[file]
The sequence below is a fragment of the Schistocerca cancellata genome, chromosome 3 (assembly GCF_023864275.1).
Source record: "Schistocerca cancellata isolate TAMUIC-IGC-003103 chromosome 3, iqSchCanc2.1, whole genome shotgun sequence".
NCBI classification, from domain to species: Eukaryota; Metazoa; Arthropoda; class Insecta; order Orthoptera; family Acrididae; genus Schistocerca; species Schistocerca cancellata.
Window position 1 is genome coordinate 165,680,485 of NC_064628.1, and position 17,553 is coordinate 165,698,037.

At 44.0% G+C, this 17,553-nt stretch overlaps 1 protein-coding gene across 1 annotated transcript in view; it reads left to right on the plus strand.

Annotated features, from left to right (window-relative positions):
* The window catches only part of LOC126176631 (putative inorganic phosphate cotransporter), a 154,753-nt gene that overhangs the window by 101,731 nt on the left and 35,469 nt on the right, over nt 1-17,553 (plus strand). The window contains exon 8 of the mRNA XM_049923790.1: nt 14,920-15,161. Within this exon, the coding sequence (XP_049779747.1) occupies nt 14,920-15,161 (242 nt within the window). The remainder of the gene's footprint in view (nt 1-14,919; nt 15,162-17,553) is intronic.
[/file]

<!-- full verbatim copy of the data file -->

The sequence below is a fragment of the Schistocerca cancellata genome, chromosome 3 (assembly GCF_023864275.1).
Source record: "Schistocerca cancellata isolate TAMUIC-IGC-003103 chromosome 3, iqSchCanc2.1, whole genome shotgun sequence".
NCBI classification, from domain to species: Eukaryota; Metazoa; Arthropoda; class Insecta; order Orthoptera; family Acrididae; genus Schistocerca; species Schistocerca cancellata.
Window position 1 is genome coordinate 165,680,485 of NC_064628.1, and position 17,553 is coordinate 165,698,037.

At 44.0% G+C, this 17,553-nt stretch overlaps 1 protein-coding gene across 1 annotated transcript in view; it reads left to right on the plus strand.

Annotated features, from left to right (window-relative positions):
* The window catches only part of LOC126176631 (putative inorganic phosphate cotransporter), a 154,753-nt gene that overhangs the window by 101,731 nt on the left and 35,469 nt on the right, over nt 1-17,553 (plus strand). The window contains exon 8 of the mRNA XM_049923790.1: nt 14,920-15,161. Within this exon, the coding sequence (XP_049779747.1) occupies nt 14,920-15,161 (242 nt within the window). The remainder of the gene's footprint in view (nt 1-14,919; nt 15,162-17,553) is intronic.